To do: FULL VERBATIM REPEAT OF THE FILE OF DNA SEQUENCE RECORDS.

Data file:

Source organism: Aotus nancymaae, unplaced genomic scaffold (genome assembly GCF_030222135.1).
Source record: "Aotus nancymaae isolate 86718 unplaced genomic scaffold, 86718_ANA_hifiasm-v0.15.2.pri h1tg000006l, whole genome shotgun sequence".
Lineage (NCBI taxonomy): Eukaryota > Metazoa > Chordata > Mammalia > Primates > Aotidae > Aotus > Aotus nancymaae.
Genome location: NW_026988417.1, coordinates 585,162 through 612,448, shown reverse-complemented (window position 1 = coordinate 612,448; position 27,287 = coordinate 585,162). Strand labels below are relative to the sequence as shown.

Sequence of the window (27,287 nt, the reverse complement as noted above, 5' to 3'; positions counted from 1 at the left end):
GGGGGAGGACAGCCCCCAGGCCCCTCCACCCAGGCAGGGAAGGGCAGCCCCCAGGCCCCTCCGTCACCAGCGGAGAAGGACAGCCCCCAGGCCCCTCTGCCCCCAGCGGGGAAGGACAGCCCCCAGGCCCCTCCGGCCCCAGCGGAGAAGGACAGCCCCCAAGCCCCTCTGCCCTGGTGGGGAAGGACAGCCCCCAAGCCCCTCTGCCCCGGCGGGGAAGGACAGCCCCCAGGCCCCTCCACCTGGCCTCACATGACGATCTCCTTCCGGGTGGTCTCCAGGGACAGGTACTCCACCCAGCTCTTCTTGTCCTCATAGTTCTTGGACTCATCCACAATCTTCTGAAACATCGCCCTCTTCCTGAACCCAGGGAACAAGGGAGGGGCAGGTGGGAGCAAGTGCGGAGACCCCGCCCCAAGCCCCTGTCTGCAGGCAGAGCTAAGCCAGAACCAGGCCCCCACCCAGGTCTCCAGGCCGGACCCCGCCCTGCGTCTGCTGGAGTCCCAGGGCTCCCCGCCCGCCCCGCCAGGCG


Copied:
Source organism: Aotus nancymaae, unplaced genomic scaffold (genome assembly GCF_030222135.1).
Source record: "Aotus nancymaae isolate 86718 unplaced genomic scaffold, 86718_ANA_hifiasm-v0.15.2.pri h1tg000006l, whole genome shotgun sequence".
Lineage (NCBI taxonomy): Eukaryota > Metazoa > Chordata > Mammalia > Primates > Aotidae > Aotus > Aotus nancymaae.
Genome location: NW_026988417.1, coordinates 585,162 through 612,448, shown reverse-complemented (window position 1 = coordinate 612,448; position 27,287 = coordinate 585,162). Strand labels below are relative to the sequence as shown.

Sequence of the window (27,287 nt, the reverse complement as noted above, 5' to 3'; positions counted from 1 at the left end):
GGGGGAGGACAGCCCCCAGGCCCCTCCACCCAGGCAGGGAAGGGCAGCCCCCAGGCCCCTCCGTCACCAGCGGAGAAGGACAGCCCCCAGGCCCCTCTGCCCCCAGCGGGGAAGGACAGCCCCCAGGCCCCTCCGGCCCCAGCGGAGAAGGACAGCCCCCAAGCCCCTCTGCCCTGGTGGGGAAGGACAGCCCCCAAGCCCCTCTGCCCCGGCGGGGAAGGACAGCCCCCAGGCCCCTCCACCTGGCCTCACATGACGATCTCCTTCCGGGTGGTCTCCAGGGACAGGTACTCCACCCAGCTCTTCTTGTCCTCATAGTTCTTGGACTCATCCACAATCTTCTGAAACATCGCCCTCTTCCTGAACCCAGGGAACAAGGGAGGGGCAGGTGGGAGCAAGTGCGGAGACCCCGCCCCAAGCCCCTGTCTGCAGGCAGAGCTAAGCCAGAACCAGGCCCCCACCCAGGTCTCCAGGCCGGACCCCGCCCTGCGTCTGCTGGAGTCCCAGGGCTCCCCGCCCGCCCCGCCAGGCG